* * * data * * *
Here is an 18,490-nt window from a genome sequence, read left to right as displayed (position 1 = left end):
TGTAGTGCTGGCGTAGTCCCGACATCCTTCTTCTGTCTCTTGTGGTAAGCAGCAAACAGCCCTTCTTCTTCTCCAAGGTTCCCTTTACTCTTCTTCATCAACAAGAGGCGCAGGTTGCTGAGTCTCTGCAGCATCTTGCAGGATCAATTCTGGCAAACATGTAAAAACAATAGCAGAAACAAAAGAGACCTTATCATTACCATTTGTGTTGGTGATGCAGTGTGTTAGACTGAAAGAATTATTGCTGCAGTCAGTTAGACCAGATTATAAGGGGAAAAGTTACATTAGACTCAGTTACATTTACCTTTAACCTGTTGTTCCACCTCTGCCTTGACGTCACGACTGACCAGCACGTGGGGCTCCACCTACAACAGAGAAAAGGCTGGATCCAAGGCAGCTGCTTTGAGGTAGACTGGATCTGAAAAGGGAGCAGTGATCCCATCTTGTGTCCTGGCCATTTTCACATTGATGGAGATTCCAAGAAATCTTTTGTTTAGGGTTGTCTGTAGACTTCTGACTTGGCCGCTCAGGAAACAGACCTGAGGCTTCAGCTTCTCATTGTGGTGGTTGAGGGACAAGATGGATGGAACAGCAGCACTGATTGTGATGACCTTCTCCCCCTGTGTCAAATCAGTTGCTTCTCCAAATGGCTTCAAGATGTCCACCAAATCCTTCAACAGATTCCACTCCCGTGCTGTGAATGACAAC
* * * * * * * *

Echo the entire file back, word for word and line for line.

Here is an 18,490-nt window from a genome sequence, read left to right as displayed (position 1 = left end):
TGTAGTGCTGGCGTAGTCCCGACATCCTTCTTCTGTCTCTTGTGGTAAGCAGCAAACAGCCCTTCTTCTTCTCCAAGGTTCCCTTTACTCTTCTTCATCAACAAGAGGCGCAGGTTGCTGAGTCTCTGCAGCATCTTGCAGGATCAATTCTGGCAAACATGTAAAAACAATAGCAGAAACAAAAGAGACCTTATCATTACCATTTGTGTTGGTGATGCAGTGTGTTAGACTGAAAGAATTATTGCTGCAGTCAGTTAGACCAGATTATAAGGGGAAAAGTTACATTAGACTCAGTTACATTTACCTTTAACCTGTTGTTCCACCTCTGCCTTGACGTCACGACTGACCAGCACGTGGGGCTCCACCTACAACAGAGAAAAGGCTGGATCCAAGGCAGCTGCTTTGAGGTAGACTGGATCTGAAAAGGGAGCAGTGATCCCATCTTGTGTCCTGGCCATTTTCACATTGATGGAGATTCCAAGAAATCTTTTGTTTAGGGTTGTCTGTAGACTTCTGACTTGGCCGCTCAGGAAACAGACCTGAGGCTTCAGCTTCTCATTGTGGTGGTTGAGGGACAAGATGGATGGAACAGCAGCACTGATTGTGATGACCTTCTCCCCCTGTGTCAAATCAGTTGCTTCTCCAAATGGCTTCAAGATGTCCACCAAATCCTTCAACAGATTCCACTCCCGTGCTGTGAATGACAAC